Q&A with North Korean escapee Peter Oh

Peter Oh is a 2019 North Korea Freedom Scholarship recipient who is pursuing his master’s degree in international policy and practice at George Washington University. He and his younger brother escaped North Korea in 2000 in search for food. He lived in China for three years before seeking asylum in South Korea with the help of Christian missionaries. He became a reporter for Radio Free Asia in Seoul and in 2010 was transferred to the Washington, D.C. office to report on North Korean issues.

Jeff Kim: Tell us a little bit about yourself?

Peter Oh: Hi, I’m Peter Oh, and I’m from North Korea. I escaped from North Korea in 2000. It’s been 19 years already. In the mid-1990s, I experienced one of the most devastating famines, also known as Arduous March in North Korea.

After my father and two of my brothers passed away from starvation, I decided to escape from North Korea, searching for food with my younger brother in 2000. When I left home, I didn’t tell my mother or sister I was going to China to make money. After escaping to China, I worked there for about three years. But I didn’t have identification, and I couldn’t risk working more because the Chinese police try to catch North Korean defectors. They don’t recognize North Koreans as refugees. They recognize us as illegals and as escapees.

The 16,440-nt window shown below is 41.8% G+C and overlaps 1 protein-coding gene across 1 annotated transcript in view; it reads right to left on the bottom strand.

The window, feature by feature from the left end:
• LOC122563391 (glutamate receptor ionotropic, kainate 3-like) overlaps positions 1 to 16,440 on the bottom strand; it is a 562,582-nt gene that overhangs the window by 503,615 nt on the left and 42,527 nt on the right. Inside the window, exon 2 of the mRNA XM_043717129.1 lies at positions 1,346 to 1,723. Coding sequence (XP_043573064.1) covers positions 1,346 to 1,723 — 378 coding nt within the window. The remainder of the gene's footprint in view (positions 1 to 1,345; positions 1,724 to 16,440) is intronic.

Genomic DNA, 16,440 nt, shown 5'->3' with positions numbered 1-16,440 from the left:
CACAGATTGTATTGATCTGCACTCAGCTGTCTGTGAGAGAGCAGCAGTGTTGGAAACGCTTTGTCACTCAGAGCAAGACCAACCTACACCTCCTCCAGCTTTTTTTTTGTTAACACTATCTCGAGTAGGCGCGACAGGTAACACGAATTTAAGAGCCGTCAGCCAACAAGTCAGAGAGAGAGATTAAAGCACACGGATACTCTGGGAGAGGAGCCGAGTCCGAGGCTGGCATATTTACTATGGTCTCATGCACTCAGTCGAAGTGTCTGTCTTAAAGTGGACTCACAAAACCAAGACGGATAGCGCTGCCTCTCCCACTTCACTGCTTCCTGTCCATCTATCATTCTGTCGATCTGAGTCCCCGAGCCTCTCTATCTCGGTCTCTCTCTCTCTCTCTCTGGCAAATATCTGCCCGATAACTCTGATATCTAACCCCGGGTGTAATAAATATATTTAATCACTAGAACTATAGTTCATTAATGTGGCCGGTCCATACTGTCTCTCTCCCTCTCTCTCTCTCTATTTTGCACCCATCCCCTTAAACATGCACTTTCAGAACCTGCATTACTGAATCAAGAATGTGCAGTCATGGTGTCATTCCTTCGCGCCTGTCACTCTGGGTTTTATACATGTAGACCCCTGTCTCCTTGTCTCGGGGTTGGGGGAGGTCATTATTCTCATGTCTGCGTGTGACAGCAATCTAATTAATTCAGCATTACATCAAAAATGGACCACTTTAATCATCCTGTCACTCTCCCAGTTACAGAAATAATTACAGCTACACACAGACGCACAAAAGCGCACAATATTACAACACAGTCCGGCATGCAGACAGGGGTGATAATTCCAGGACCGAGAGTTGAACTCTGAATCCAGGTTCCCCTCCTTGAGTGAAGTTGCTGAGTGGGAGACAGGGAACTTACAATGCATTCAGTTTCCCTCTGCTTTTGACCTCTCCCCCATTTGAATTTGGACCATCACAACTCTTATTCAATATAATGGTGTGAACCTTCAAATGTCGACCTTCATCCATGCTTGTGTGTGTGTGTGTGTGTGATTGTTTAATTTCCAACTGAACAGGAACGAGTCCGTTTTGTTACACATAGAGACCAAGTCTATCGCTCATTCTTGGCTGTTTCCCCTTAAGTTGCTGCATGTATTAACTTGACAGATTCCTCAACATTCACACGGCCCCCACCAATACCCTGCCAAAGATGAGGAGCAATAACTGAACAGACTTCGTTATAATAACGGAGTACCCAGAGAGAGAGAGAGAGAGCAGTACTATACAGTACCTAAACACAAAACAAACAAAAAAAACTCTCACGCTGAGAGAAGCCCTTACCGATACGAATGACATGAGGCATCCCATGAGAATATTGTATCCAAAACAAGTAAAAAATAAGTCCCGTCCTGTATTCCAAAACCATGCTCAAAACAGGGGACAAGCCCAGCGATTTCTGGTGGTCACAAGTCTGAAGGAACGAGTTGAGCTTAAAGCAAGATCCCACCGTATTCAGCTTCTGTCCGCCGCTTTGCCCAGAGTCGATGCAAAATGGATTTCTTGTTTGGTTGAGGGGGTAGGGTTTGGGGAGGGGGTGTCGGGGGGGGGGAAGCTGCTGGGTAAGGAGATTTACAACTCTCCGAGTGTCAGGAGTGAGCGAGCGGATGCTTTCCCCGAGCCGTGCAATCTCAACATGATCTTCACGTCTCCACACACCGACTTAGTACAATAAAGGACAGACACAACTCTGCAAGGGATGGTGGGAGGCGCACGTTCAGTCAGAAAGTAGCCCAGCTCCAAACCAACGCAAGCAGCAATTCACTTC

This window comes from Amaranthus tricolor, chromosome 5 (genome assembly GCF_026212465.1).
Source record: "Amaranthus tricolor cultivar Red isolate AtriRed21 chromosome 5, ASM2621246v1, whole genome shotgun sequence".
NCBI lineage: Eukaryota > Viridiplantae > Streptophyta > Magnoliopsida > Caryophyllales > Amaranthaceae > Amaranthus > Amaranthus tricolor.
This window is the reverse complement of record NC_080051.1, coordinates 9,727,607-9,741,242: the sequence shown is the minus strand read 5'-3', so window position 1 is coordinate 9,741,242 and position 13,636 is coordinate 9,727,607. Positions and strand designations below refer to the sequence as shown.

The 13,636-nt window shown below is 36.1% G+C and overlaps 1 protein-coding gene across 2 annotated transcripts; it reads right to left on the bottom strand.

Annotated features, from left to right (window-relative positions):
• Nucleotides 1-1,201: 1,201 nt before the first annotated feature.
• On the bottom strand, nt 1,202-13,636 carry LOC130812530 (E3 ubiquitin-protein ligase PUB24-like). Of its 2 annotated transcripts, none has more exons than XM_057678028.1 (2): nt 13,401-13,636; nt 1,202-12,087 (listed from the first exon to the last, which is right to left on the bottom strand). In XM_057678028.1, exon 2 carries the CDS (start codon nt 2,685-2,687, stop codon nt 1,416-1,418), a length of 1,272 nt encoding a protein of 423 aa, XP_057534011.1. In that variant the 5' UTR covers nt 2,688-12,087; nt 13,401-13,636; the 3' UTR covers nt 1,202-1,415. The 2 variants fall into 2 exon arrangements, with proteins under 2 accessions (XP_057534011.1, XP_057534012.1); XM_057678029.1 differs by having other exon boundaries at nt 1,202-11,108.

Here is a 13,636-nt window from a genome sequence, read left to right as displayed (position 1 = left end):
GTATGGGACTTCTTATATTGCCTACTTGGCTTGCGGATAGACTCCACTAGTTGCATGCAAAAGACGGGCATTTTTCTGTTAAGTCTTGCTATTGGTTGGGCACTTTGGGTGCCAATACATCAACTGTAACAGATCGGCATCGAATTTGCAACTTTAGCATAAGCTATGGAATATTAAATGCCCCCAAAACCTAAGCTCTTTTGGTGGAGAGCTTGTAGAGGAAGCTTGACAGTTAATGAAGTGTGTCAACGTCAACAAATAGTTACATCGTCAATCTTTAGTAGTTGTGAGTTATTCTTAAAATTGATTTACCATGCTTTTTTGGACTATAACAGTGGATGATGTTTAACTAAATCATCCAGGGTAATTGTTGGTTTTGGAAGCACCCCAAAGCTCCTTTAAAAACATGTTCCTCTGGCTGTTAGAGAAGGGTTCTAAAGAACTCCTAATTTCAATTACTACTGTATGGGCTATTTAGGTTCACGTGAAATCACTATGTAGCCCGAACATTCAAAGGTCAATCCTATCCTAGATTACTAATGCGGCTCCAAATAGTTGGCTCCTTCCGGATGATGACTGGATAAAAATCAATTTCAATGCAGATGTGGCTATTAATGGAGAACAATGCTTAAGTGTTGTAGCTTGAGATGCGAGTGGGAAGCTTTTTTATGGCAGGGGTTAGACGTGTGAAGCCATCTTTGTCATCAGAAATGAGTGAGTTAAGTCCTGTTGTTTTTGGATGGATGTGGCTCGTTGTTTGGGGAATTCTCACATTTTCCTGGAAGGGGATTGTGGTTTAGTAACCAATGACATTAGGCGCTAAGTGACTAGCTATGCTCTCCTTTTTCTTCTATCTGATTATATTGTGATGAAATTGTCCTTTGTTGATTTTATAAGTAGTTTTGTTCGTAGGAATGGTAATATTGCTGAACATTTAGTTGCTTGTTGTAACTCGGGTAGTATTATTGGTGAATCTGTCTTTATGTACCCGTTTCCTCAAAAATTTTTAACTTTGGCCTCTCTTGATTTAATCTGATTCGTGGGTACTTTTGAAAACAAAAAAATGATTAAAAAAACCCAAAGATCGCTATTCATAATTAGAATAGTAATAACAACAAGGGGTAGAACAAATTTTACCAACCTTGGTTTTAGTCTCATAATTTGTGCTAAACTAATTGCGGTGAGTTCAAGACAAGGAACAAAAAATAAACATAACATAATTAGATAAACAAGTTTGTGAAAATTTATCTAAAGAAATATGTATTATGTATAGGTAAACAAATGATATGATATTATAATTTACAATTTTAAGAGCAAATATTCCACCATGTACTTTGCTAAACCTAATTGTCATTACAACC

I didn’t meet any other North Korean defectors when I was in China. I worked alone in a farm where I cared for around 300 sheep. I wanted to be free, and I wanted to go to a free country, either America or South Korea. I contacted North Korean defectors in South Korea, but at that time there were no defectors in America. In 2003, I was in contact with a North Korean defector in South Korea who introduced me to a missionary group, Durihana, that helped me escape. I went from China to Mongolia with eight other North Korean defectors, and after a year of waiting we were able to resettle in South Korea in 2003. A year later, my brother, who was waiting in Thailand, was able to resettle in South Korea as well. 

JK: How did you start working for Radio Free Asia (RFA)?

PO: I started working for RFA in Seoul in 2007. Before that, I worked for DailyNK, a website for informing North Korean news. After working for three years at RFA in South Korea, the RFA headquarters in Washington, D.C invited me to join their office. 

JK: What was America like when you first came? Why did you decide to come to America?

PO: When I came to the United States for the first time, I had a hard time. Even though I studied English in North and South Korea, it was very basic. I had to learn English again. Going to church and public programs in English was very helpful for beginners like me.

My dream was to study English in America, even when I was in North Korea. The North Korean government tells us that America is bad, the worst country, and that it’s always invading other countries. They say there are many beggars, people with drug problems, and gangs in America. But the funny thing was everyone liked U.S. dollars, even high-ranking officials. They tell us the U.S. is very bad, but they like U.S. stuff. So, when I was in North Korea, I was very curious about America, and I told myself I would go to the end of the world, which I believed was America.